Tuesday, June 28, 2011

'The formation and dissolution of marriage in early medieval Ireland was shaped with the aim of maximising reproduction.' Is this a fair assessment?

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The formation and dissolution of marriage in early medieval Ireland was shaped with the aim of maximising reproduction. Is this a fair assessment?


This is a fair assessment, as the reality of medieval Irish society, as represented through the Vernacular legal tracts; strongly indicate that the formation and dissolution of marriage was shaped with the aim of maximising reproduction. Legal tracts from early medieval Ireland provide both the ideal and the reality of marriage during the period. The Collectio Canonum Hibernensis, a collection of Canon Laws, gives the ideal of marriage as seen by the Christian Church, while vernacular laws, namely Cáin Lánamna, the Heptads, and Díre tracts, express the realities of the formation and dissolution of marriage in early Irish society. Tatsuki comments on these opposing legal texts saying that the Hibernensis was the basic guide to church administration as well as being a source of moral direction to churchmen and laymen alike. The Irish laws, on the other hand, presuppose a wider application to all of lay society, with few moral overtones. Marriage as described in vernacular law was clearly shaped with the aim of maximising reproduction with the acceptance of polygamy, separation and divorce. However, for the most part, the opposite can be said of Canon Law, under which many of the actualities of marriage in early medieval Irish society were prohibited. In this essay I will examine the treatment of the formation and dissolution of marriage in both the Hibernensis, which portrays the ideal and vernacular laws, which portray the reality of marriage within society.


Canonical rules about sexual conduct…aimed to encourage everyone who could do so to renounce the pursuit of sexual pleasure, and to embrace, instead, a life of perpetual virginity, unblemished by any sexual experience whatever Brundages assessment of Canon Law strongly argues that reproduction was not central to Christian ideals. Two books within Collectio Canonum Hibernensis deal directly with marriage and sexuality, Liber XLV - De quaestionibus mulierum and Liber XLVI - De ratione matrimonii. Liber XLV opens with the phrase that virginity is to be praised in either sex as virginity is the highest state of spirituality available to mankind, while marriage and therefore are clearly not affiliated with the ideal state. Liber XLVI deals specifically with marriage. Under Canon Law marriage is believed to be monogamous, permanent and mutually consensual. Liber XLVI prohibits adultery, polygamy, the existence of concubines, and consanguinity. In this respect, the Hibernensis is certainly not a document that is promoting a society with the aim of maximising reproduction.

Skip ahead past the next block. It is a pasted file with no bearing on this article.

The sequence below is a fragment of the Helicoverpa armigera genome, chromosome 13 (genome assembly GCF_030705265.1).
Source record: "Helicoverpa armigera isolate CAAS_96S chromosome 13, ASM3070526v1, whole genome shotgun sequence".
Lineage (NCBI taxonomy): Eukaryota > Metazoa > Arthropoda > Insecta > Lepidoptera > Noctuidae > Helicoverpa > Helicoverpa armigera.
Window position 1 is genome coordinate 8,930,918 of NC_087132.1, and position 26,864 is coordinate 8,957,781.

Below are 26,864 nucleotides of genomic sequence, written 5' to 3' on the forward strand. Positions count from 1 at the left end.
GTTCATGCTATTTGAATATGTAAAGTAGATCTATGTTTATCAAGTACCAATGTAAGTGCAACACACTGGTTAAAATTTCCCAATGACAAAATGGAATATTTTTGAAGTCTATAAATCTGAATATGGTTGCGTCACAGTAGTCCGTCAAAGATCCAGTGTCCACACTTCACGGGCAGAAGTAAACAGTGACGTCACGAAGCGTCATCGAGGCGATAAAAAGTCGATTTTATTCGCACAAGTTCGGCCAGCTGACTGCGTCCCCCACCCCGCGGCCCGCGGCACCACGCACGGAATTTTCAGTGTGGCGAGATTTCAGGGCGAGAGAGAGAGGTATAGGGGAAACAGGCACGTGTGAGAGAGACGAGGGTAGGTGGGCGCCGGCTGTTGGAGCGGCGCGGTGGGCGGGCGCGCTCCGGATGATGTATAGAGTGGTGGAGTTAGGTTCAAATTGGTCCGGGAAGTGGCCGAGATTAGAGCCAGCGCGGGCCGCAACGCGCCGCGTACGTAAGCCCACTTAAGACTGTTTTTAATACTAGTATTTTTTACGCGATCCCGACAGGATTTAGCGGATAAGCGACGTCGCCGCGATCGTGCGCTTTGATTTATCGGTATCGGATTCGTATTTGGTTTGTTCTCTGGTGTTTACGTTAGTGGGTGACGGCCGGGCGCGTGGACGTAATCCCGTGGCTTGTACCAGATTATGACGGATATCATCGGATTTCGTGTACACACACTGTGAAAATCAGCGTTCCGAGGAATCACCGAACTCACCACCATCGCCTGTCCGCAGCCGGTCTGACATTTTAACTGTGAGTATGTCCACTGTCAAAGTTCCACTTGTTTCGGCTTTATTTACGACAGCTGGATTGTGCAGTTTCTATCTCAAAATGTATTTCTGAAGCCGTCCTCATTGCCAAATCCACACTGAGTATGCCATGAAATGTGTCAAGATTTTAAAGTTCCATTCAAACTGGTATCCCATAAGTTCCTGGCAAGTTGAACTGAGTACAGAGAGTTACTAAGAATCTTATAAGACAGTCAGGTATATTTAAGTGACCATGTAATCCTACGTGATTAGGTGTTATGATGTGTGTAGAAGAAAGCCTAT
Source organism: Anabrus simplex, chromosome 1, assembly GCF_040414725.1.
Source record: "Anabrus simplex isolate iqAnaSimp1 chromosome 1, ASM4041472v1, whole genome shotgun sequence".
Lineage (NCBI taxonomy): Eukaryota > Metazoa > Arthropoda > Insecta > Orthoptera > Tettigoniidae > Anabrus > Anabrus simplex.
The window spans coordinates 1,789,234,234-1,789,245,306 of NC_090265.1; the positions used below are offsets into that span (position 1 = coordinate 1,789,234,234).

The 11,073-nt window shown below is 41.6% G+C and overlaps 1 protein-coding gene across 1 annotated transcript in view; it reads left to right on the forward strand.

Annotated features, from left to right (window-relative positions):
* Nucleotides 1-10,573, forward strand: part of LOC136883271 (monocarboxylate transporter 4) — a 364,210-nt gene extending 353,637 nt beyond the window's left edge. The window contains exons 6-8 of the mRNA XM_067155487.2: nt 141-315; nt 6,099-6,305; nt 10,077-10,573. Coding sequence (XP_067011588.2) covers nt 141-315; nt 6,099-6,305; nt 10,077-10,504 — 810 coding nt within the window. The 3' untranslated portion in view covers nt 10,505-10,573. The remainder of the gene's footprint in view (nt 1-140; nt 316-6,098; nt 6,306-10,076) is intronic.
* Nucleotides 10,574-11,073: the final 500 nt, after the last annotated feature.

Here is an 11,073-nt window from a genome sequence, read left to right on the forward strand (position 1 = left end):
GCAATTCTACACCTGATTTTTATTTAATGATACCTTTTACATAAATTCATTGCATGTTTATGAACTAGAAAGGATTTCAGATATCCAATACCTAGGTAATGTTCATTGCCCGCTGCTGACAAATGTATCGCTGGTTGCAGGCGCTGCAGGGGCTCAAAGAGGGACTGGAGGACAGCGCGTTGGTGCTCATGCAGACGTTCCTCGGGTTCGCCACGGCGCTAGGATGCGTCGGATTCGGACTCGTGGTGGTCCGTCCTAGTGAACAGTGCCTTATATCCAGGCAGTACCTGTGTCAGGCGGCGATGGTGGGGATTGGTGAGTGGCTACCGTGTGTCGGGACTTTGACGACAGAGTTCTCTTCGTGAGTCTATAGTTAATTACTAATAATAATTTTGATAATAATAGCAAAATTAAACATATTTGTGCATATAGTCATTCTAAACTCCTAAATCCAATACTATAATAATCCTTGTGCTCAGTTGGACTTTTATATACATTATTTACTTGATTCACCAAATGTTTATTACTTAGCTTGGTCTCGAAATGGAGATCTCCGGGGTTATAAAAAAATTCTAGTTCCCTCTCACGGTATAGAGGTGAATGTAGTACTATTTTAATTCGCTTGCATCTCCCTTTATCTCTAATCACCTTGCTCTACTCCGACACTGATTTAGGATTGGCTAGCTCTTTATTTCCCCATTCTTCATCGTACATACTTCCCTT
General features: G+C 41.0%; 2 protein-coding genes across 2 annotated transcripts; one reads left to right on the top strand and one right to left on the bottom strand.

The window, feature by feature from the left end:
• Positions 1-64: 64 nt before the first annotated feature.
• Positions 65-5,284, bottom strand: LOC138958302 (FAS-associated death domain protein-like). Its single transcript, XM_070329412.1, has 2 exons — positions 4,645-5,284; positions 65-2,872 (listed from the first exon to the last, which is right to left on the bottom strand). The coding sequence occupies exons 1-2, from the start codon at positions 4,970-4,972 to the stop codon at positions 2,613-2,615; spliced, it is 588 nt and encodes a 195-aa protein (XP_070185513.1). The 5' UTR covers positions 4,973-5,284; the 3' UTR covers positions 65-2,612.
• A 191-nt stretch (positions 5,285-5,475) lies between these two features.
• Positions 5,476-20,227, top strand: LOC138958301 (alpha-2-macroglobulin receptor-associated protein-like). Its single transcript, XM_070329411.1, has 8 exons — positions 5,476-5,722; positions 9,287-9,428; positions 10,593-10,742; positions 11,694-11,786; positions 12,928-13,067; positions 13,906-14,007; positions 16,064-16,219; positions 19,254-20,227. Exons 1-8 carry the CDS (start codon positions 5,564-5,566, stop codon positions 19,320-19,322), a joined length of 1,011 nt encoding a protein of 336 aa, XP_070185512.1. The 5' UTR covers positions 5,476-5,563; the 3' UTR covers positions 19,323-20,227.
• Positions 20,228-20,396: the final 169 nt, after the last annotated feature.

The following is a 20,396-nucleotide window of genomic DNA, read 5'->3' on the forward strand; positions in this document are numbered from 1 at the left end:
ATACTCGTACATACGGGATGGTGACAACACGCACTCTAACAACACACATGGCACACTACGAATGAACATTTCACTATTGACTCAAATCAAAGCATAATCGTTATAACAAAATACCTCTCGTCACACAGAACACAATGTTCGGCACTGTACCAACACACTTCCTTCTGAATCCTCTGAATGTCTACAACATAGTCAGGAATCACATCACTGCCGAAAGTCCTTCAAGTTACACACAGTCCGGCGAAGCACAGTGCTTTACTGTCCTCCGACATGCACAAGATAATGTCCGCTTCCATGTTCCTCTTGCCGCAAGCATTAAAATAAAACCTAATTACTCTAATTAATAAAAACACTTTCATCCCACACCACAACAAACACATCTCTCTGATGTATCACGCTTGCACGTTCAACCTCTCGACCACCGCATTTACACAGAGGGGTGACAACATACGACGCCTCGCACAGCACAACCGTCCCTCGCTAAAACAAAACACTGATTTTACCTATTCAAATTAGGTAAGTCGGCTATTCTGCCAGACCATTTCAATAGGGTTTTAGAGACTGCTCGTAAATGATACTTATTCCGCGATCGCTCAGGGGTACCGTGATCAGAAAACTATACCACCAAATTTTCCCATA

While Canon Law emphasised that marriage was a life long contract and that divorce was not accepted, annulments were granted on rare occasions and on limited grounds. One of the grounds on which an annulment was granted was where impotency within the marriage, which had to be proven in order to achieve an annulment. This suggests that while the Christian Church certainly did not shape marriage with the aim of maximising reproduction, they did however, on rare occasions allow for the annulment of marriage where reproduction could not occur.